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New on UXmatters

By Laura Keller

Published: April 21, 2014

“Designing great experiences for people should enable IT to earn a more strategic role within their company.”

A few months ago, I gave a presentation to some information technology (IT) leaders, and my topic was how designing great experiences for people should enable IT to earn a more strategic role within their company. I created this presentation after years of observing the interactions between IT groups and their business counterparts within a company, as well as the subsequent involvement of external IT firms, including mine.

The common flow of interactions that occur between business and IT follows this general structure: the business believes there’s a need among their users for something, so they identify some high-level requirements and solicit IT’s help. A series of budgeting, scheduling, and scope-definition activities ensue, until everyone agrees on what they’ll develop, when, and how. Cue an external partner’s involvement through an RFP (Request for Proposal) process, whereby IT seeks proposals for the work they’ve been discussing. External IT partners begin a long proposal-submission process—listing their questions about the RFP, filling out response templates, creating implementation and resource plans, and outlining rates and budgets. This process proceeds until IT selects an external partner and the work commences. Read moreRead More>

By Lis Hubert and Donna Lichaw

Published: April 21, 2014

“The narrative story map that we created with our client helped us to see things that would otherwise have been difficult, time consuming, and perhaps even impossible to discover by conducting a traditional content audit.”

In Part 2 of our series on using narrative storymapping to create a high-level content strategy, we told you about our narrative approach and how we extracted storymapping from it. This let us get our work finished in a short amount of time, using few resources—just like MacGyver. We also described in detail how our storymapping process works. Now, in Part 3—the final part of this series—we’ll tell you about the results we got from using our narrative storymapping approach. We’ll explain what worked, what did’t, and what this means for those of you wanting to try the same or a similar approach, and let you know how we’ve moved forward. So let’s jump right in!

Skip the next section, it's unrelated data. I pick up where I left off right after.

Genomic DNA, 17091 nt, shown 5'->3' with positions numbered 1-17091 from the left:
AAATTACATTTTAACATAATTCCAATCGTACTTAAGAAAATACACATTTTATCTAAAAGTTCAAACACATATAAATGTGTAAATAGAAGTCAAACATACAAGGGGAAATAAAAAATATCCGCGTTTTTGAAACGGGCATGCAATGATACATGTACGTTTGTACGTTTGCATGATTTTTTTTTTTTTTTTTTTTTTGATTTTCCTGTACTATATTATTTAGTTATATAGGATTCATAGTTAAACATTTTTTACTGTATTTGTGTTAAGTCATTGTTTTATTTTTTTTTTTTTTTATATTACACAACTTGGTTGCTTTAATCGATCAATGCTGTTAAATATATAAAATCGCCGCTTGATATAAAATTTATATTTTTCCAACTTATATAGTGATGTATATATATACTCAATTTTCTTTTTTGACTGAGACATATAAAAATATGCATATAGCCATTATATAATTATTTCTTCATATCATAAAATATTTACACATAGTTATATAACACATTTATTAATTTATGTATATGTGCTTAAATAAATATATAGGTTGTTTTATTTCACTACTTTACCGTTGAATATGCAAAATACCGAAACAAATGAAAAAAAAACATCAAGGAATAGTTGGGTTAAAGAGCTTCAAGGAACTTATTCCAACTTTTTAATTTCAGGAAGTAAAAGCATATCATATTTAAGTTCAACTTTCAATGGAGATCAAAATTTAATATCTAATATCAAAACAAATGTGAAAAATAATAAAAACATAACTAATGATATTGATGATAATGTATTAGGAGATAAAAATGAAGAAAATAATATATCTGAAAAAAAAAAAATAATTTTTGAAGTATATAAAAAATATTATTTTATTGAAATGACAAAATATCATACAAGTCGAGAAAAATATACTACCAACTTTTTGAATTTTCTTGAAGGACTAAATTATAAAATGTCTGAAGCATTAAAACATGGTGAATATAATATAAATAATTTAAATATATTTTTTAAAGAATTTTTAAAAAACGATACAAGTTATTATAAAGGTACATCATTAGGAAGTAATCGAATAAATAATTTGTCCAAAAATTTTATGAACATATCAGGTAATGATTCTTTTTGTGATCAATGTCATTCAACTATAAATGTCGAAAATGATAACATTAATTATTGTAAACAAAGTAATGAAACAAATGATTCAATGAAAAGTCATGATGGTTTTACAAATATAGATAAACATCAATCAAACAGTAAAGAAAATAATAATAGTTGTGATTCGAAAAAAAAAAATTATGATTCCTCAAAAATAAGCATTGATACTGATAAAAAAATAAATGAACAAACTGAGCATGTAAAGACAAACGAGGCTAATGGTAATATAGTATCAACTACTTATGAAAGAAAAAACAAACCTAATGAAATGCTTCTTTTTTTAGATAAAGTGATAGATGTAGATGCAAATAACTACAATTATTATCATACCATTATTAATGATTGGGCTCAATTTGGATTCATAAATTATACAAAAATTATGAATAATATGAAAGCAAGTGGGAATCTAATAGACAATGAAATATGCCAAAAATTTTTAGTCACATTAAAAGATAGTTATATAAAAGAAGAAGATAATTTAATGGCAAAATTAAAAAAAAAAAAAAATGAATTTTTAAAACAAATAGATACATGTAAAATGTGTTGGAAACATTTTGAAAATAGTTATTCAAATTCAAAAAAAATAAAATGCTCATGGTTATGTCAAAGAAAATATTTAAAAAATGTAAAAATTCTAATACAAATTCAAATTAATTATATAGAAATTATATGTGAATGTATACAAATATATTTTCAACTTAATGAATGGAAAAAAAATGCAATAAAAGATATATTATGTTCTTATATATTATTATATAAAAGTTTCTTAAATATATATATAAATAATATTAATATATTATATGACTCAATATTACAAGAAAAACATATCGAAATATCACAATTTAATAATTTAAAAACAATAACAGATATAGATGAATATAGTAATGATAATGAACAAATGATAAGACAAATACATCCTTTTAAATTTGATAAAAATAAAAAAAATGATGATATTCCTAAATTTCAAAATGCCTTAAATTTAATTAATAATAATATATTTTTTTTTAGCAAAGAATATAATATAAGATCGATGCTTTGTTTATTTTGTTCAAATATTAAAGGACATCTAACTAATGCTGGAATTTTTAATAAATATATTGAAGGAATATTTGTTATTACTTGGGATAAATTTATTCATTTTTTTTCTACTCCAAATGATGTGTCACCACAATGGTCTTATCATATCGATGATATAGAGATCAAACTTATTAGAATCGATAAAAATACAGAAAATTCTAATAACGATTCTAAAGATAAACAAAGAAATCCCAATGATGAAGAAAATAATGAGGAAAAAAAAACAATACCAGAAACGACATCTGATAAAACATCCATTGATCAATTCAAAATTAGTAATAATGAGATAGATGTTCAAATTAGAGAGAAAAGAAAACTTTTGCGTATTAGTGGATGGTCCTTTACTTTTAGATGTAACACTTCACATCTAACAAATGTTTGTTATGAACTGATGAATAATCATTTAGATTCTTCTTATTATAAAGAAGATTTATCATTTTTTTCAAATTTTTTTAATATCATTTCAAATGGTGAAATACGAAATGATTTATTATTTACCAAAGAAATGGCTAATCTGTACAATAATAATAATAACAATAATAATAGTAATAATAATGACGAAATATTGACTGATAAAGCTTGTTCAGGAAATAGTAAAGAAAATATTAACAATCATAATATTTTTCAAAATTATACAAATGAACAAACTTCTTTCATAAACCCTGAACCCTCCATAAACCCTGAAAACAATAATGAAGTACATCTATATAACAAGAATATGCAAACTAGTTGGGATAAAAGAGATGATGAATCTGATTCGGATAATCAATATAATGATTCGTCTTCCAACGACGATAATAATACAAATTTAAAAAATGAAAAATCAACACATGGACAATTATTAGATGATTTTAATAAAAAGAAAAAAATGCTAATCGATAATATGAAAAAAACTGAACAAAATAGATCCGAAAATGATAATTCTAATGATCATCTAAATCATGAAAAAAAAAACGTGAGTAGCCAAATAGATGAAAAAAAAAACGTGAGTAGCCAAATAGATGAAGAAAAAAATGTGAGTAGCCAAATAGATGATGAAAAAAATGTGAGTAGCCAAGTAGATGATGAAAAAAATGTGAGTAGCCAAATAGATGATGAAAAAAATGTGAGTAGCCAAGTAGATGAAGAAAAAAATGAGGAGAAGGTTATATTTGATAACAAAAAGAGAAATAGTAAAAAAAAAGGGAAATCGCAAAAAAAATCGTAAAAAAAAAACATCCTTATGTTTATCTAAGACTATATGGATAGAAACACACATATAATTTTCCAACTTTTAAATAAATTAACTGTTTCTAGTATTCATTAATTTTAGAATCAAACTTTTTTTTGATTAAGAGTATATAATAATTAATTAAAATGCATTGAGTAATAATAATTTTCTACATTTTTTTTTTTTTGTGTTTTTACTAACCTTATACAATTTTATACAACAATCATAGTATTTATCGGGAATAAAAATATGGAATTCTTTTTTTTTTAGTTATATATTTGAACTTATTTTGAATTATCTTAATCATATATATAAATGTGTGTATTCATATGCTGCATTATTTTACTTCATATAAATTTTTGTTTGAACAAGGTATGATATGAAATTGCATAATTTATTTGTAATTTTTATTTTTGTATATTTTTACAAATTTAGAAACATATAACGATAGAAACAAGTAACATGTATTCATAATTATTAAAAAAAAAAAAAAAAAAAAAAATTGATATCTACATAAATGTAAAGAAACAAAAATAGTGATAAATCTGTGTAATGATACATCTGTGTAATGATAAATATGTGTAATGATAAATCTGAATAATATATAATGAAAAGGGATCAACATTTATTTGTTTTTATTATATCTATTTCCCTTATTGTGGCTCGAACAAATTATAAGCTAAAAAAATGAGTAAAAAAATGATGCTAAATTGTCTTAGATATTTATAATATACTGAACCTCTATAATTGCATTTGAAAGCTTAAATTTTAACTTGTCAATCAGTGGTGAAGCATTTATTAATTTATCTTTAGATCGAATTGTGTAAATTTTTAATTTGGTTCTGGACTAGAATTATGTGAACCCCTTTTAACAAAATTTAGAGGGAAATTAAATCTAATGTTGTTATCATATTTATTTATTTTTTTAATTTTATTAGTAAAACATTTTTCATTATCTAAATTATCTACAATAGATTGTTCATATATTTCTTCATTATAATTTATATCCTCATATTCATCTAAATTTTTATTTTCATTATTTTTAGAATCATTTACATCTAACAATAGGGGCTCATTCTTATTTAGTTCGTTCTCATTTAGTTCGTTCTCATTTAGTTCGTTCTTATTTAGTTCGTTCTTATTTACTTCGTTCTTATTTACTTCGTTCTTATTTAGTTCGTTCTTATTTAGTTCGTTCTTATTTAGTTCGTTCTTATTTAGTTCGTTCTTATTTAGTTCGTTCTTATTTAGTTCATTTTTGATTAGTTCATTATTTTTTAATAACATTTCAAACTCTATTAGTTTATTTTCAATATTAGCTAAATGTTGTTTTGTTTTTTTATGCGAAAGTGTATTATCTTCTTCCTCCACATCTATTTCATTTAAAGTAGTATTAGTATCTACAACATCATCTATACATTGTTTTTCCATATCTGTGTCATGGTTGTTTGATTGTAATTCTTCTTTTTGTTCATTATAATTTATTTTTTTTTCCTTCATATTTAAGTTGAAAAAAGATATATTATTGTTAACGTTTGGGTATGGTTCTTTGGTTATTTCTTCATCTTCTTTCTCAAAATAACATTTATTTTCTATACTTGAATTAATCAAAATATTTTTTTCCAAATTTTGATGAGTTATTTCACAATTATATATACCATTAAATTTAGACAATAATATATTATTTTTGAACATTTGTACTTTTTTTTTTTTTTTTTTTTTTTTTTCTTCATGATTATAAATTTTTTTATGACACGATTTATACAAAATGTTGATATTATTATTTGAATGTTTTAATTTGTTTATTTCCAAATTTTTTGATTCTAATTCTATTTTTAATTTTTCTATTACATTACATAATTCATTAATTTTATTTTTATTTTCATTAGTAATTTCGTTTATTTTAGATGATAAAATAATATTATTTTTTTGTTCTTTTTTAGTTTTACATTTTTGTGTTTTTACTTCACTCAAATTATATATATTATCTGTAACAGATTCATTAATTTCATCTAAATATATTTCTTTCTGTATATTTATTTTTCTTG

What Worked

The narrative story map that we created with our client helped us to see things that would otherwise have been difficult, time consuming, and perhaps even impossible to discover by conducting a traditional content audit. Visually mapping content on a wall, along a giant narrative arc, let us quickly and clearly identify what we now recognize were glaring gaps in the EASE program content. For example, we had only one piece of content that led users into the EASE story: a video that introduced the program. This would have to change. Our narrative story map showed us that we needed some additional content—for example, a short description of the program and photographs of educators and students using the program in the classroom—to fill out the beginning and develop a full exposition of our story. Read moreRead More>

By Rebecca Baker

Published: April 21, 2014

“In the world of user experience, usability testing may be one of the hardest things to sell, while simultaneously being one of the most critical elements of ensuring an application’s usability.”

In the world of user experience, usability testing may be one of the hardest things to sell, while simultaneously being one of the most critical elements of ensuring an application’s usability. Because usability testing is relatively expensive and time consuming, executives and development leads who have never observed a test session often dismiss testing as unnecessary and devalue the data that comes out of usability studies. In many sectors, the perception is that usability testing requires a dedicated lab with one-way glass, video cameras, and expensive microphones—all to observe users who a company has flown in at great expense and trouble to perform a couple of tasks and complain about their user experience.